How Do I Decide Which Development To Do? 
You may have heard me say that 90% of the sites out there that are developable are not profitable. My “Rough Cut Feaso” methodology is one way to make short work of finding the 10% of sites that are profitable. But what happens when you find two or more development sites with clear upside? How do you choose between deals?

The key is to figure out which deal will make the most amount of money, for the least amount of hassle, in the least amount of time.
I once made $190,000 in three months by knocking a house down, and then selling two blocks of land.

I could have held onto the site for another nine months or so and spent that time project managing the build of two brand new homes. I did the calculations and worked out I might have made another $30,000 on the sale of each block. That’s not a lot of additional profit when you look at what I cleared in the first three months. With that project timeline and that profit on cost, it was clear my money wouldn’t be working as hard as I would like. I was better off getting out of the deal early and quickly getting my money into a new, more profitable deal.
The best way to compare projects of different sizes, or to choose between exit strategies (for example sell after subdivision, or after building?) is to annualise your profit forecast.

For my money, I look for a minimum of 15% on a project that takes less than 12 months. If it’s going to be a two or three-year deal, I might go as low as 10%.

Once you’ve set your profit expectation, you can quickly work out which deal is worth investing in.

For example, if a project is going to take two years and generate a 20% return, that equates to an annualised return of 10%. Compare that with a shorter-term project that takes 12 months and generates a 15% return. In this instance, your money's working harder. So it's a much better deal from a how-hard-is-your-money-actually-working perspective. A simple strategy that takes three months and makes an 8% return equates to a 32% annualised return, which means your money is working double-time.

I reckon in 50% of cases, Developers who get their sites DA-approved have not secured the highest and best use for that site. Usually that’s because the person who put that DA together didn’t really study the market and the market demographics before doing their DA. That’s why there are so many stale DA sites: inexperienced Developers thinking they can do a quick flip and make a lot of money without understanding what sits behind a profitable deal.

You’ve got to do the right DA flip in the right area.

That means you’ve got to leave money on the table for the next guy. Whenever I’m doing a DA flip I look at how much money the next guy needs and I’ll work backwards from there to figure out what I need to sell my site for, and then backwards from there to what the development costs will be, and therefore how much I can afford to buy it for at the outset.
Generally speaking, most people are looking for a 20% profit on a raw site from start to finish. So if someone is only taking on the construction, they might be happy with 15%. That leaves a 5% uplift for you on the initial purchase price. So you’ve got to work out if that’s enough money to cover all of your property development costs including the property purchase, stamp duty, holding costs and DA fees.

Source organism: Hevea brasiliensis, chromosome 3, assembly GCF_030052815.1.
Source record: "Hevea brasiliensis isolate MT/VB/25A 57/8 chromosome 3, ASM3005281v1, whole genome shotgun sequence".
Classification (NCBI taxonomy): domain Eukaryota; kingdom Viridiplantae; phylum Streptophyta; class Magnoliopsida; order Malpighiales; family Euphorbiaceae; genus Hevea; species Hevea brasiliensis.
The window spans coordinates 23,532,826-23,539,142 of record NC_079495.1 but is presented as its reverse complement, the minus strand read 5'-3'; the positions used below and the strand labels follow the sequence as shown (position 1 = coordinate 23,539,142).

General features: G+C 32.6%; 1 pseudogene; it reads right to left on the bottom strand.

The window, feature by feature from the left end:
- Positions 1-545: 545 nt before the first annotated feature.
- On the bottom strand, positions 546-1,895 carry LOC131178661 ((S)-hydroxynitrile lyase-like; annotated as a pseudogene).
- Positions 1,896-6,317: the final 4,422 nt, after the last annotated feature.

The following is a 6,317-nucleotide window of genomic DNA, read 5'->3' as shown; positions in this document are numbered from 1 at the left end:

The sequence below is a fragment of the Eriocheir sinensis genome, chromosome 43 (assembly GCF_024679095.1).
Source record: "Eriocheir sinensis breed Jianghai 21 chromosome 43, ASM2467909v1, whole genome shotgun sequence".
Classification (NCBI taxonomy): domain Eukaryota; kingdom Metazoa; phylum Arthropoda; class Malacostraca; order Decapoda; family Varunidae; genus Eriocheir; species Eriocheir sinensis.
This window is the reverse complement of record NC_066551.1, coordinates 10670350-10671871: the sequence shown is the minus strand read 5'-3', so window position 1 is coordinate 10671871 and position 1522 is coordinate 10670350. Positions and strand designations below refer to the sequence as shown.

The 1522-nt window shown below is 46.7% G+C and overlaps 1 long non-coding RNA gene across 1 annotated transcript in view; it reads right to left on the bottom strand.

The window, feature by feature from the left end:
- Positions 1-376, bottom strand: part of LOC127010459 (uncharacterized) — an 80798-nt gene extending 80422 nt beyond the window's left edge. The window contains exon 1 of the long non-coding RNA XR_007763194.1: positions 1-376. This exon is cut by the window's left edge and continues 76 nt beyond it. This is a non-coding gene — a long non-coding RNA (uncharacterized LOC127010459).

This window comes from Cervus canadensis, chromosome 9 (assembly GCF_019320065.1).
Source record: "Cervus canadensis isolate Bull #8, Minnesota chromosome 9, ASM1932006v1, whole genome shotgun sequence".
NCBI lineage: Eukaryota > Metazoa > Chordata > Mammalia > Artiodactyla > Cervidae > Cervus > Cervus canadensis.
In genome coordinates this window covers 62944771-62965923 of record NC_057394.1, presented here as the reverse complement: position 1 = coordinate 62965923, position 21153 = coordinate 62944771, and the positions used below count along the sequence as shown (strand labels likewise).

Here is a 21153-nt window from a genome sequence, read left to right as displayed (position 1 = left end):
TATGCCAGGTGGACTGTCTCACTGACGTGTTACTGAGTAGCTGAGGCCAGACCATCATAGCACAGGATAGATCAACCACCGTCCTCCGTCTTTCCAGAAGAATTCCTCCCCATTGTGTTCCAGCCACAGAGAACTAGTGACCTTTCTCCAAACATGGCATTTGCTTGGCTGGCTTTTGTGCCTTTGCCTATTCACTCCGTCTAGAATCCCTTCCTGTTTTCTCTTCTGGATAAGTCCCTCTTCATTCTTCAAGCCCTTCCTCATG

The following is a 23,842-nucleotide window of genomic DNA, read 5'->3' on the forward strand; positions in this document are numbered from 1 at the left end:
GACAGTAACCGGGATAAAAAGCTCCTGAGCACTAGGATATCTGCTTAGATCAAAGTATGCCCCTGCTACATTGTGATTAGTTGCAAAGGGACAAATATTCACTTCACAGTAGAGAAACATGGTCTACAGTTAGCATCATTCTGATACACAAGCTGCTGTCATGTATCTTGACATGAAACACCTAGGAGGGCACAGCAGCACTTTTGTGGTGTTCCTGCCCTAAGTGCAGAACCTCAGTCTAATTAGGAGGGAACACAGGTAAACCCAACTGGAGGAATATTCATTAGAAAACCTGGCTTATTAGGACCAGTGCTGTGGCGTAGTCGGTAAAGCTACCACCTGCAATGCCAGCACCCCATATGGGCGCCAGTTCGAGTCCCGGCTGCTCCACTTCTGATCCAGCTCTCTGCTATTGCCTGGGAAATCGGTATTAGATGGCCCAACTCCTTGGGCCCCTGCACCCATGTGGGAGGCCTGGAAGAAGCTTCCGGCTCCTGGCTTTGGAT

In the case of my three-month deal above, I did my due diligence and my research told me buyers of the cleared site would likely be an Owner-Builder rather than a Developer. The suburb held appeal for buyers keen to build their very own dream home where they’ll put down roots for the next 20 years. Unlike other areas, the demographic here wouldn’t pay a premium to have all the hard building work done for them, which explains why it wasn’t worth keeping my money in the deal for a relatively low return on the additional investment.
This same concept shows how important it is to pay close attention to product selection. If I’m in an area designed for multi-residential, I have choices. I can do units or townhouses; I can do one, two or three bedrooms, I can do an economical or a high-end product. Don’t take a stab at what you think buyers will want. Spend time researching the demographics of the area, find out what’s selling and for how much and that will point you towards the right product type. Drill down to the make-up of your building. Look at the profit forecast if you build 10, two-bedroom units and compare that with a profit forecast of building five, three-bedroom units and two, one-bedroom units.

The cost to create these might be the same, but the sale of the finished product may be completely different and if you choose the right product to suit the local buyer, you may get a massive uplift in your return. For example, you might build two, two-bedroom villas that will sell for $500,000 each delivering revenue of $1 million, but if the market is crying out for four-bedroom villas, you might build one, four-bedroom villa and net $1.2 million because people are willing to pay a premium for a product with low stock availability.

So, the learning here...don’t just jump on the first deal you find that promises a profit.

Make your money work as hard as possible: figure out which deal will make the most amount of money, for the least amount of hassle, in the least amount of time.
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